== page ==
Don't be fooled by the name of GMC's new Terrain. The only landscape you're likely to drive this small SUV on is a city street. As they used to say on Seinfeld: "Not that there's anything wrong with that." You see, this more macho-looking cousin to the well-received Chevy Equinox gives GMC a competitive player in the small-SUV segment.
Appearance: GMC calls this a "crossover" but it behaves more like an SUV. The Terrain rides high, and maintains a more hefty, muscular look similar to its larger sibling, the Yukon. Its flaring fenders give it a stout, bulldog look.
Performance: Our tester came with a 264-horsepower 3.0-liter V-6, which is rated at 17/24 mpg. Lyra felt the power was simply adequate and expected more from a V-6. (The 4-cylinder model gets 22/32 mpg with 182 hp). The 6-speed automatic transmission shifted well and the ride is carlike. As Peter's 11-year-old said: "I could see us driving this every day." For a high-profile vehicle, there wasn't much lean on turns. Attribute that to the AWD and traction control.
Interior: First off, kudos to GMC for integrating the back-up camera screen in the rearview mirror. What you lose in mirror size you make up for in intuitive placement. We both really liked it. Elsewhere, the cabin, gauges and center console are simple and attractive, although Lyra didn't like the chrome trim (which blinded her in the sun). We both liked the red accent stitching in the comfortable leather seats. We didn't like the red digital display in the dash, which we've seen in a few other GM vehicles. It's hard to read in bright sun. The child door locks for the rear doors are electronic, and the controls are within reach from the front seat, which has an easy-exit feature that moves the seat back when you get out. The rear seat moves forward to provide some extra space in the cargo area. The seatbacks have three reclining positions, but don't fold flat with the cargo area. Lyra loved the remote/electronic power lift gate. There's no way she could have reached the handle to close it. You can also adjust the opening height for the liftgate, so if you have a lower garage opening, you can set how high the hatch opens. If the liftgate encounters an obstacle, it'll make warning sounds and reverse direction, kind of like the garage door opener. We liked the remote start, which can cool down the car before you get in — a plus with our endless summers. A few nits: The door locks are in the center console — a trend we deplore and have complained about in other vehicles. Also, the rear-window wiper control is a switch on the side of the windshield wiper stalk. That's clumsy.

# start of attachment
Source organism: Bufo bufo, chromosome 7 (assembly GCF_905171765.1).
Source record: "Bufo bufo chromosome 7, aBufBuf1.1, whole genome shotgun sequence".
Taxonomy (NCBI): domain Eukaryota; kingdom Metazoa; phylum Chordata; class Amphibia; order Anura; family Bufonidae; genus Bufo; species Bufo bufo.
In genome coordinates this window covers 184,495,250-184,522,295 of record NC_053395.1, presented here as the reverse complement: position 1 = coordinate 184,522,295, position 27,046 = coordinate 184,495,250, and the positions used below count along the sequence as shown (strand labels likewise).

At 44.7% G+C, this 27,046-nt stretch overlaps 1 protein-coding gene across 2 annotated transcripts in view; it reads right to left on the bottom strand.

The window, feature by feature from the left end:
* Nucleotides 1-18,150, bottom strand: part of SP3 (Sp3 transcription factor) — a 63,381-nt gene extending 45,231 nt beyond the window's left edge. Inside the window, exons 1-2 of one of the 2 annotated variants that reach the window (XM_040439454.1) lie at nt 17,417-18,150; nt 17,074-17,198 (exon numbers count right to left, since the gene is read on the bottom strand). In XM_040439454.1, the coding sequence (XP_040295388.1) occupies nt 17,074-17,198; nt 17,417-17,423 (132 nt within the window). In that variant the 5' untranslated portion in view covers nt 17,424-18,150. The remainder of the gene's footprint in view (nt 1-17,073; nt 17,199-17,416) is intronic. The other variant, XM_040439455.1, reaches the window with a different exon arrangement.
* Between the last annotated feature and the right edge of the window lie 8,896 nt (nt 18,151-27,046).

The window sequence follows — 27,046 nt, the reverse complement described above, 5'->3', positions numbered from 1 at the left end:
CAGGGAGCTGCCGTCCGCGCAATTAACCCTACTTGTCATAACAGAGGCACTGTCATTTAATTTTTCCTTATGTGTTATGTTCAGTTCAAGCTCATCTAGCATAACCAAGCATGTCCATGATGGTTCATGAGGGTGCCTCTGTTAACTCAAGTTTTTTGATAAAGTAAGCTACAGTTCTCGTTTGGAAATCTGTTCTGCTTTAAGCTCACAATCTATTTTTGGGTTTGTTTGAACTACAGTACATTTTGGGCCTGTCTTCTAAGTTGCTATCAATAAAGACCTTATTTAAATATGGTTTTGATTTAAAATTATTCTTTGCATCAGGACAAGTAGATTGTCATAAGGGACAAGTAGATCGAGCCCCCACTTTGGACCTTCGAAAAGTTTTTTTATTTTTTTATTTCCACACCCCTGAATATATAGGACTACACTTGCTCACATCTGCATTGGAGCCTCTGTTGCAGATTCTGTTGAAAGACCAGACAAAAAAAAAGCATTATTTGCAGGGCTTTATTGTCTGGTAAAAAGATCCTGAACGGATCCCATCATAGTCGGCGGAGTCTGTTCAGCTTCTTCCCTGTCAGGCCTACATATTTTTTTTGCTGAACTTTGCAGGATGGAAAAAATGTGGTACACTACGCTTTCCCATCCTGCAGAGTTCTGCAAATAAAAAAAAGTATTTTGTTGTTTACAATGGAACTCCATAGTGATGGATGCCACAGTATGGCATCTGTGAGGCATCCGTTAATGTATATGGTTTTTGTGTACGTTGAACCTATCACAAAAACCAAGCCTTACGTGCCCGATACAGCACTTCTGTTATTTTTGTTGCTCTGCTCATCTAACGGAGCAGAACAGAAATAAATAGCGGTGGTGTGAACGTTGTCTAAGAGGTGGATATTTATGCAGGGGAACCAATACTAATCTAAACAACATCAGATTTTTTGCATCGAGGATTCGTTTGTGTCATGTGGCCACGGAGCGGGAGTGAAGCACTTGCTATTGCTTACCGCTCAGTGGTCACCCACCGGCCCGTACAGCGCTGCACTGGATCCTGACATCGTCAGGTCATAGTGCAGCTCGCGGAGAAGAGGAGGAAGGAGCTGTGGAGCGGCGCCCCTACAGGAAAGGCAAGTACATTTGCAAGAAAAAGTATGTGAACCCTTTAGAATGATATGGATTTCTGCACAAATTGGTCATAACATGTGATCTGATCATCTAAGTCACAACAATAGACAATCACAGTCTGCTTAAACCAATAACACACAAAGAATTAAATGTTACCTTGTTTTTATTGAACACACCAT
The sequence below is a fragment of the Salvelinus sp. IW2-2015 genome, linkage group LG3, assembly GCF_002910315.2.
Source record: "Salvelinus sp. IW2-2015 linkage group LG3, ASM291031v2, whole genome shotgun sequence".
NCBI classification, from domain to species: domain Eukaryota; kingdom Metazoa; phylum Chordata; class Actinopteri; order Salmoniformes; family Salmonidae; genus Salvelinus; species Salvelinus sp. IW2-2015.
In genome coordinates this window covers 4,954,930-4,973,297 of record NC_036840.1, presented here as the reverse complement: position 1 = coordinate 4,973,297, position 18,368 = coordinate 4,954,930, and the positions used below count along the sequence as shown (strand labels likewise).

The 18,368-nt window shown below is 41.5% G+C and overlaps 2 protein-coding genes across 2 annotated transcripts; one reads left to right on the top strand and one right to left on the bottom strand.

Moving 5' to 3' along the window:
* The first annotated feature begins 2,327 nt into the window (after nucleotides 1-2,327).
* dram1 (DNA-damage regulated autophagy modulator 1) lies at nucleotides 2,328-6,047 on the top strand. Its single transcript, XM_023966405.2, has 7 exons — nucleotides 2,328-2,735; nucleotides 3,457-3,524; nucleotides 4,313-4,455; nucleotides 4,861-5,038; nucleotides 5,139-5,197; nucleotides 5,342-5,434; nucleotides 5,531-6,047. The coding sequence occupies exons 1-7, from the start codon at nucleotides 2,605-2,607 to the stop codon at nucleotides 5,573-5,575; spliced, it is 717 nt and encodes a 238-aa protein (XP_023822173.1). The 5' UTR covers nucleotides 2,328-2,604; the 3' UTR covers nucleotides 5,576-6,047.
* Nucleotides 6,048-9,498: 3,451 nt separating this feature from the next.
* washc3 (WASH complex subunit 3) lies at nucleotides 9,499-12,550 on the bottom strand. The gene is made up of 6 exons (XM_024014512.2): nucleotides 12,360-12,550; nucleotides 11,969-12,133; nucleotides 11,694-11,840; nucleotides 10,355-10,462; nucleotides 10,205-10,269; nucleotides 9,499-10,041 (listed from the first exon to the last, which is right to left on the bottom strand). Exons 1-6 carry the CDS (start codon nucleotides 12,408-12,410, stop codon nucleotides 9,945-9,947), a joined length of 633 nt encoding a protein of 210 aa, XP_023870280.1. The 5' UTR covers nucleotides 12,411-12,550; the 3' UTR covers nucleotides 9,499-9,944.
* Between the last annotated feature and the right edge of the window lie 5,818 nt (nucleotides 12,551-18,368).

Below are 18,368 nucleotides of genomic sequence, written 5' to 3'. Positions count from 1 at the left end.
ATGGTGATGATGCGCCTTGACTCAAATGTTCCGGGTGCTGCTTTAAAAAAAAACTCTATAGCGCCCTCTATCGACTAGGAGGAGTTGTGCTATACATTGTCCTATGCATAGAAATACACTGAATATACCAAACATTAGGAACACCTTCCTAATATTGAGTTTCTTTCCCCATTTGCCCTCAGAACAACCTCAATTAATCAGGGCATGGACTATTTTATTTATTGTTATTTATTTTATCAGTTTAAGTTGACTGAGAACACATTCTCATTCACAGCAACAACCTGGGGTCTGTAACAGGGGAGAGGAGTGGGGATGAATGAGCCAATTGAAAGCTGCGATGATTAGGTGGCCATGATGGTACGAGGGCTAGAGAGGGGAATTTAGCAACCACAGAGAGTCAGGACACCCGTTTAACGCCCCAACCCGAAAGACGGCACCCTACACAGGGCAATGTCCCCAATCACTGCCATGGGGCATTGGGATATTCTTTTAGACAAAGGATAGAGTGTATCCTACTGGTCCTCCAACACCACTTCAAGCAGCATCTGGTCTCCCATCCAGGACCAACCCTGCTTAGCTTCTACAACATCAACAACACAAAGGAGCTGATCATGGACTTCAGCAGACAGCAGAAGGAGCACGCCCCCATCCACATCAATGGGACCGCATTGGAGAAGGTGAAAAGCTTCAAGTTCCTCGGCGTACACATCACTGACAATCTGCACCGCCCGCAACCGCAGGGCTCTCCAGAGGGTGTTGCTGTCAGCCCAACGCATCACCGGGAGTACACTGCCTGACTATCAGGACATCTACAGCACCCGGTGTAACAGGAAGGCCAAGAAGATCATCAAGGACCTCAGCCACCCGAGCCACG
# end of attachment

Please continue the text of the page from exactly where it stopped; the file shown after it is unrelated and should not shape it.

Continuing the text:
Our 3 favorites
Back-up camera: Love the display in the rearview mirror, and it's standard.
Styling: It's a small SUV with big, bold looks.
Interior: GM is trying to raise its game on fit, finish and appearance, and it's starting to show.
Power lift gate: For a short driver, this is a back saver.
Child door-lock button: Up front and easy to turn off if you have adult passengers.
Solid build: The doors close with a thud, and no loose pieces inside.
The Bottom Line: When the trend is to pack in more seats, it's refreshing to see a manufacturer back off and stick with a 5-passenger configuration. Instead, GMC focused more on quality and performance, and it shows.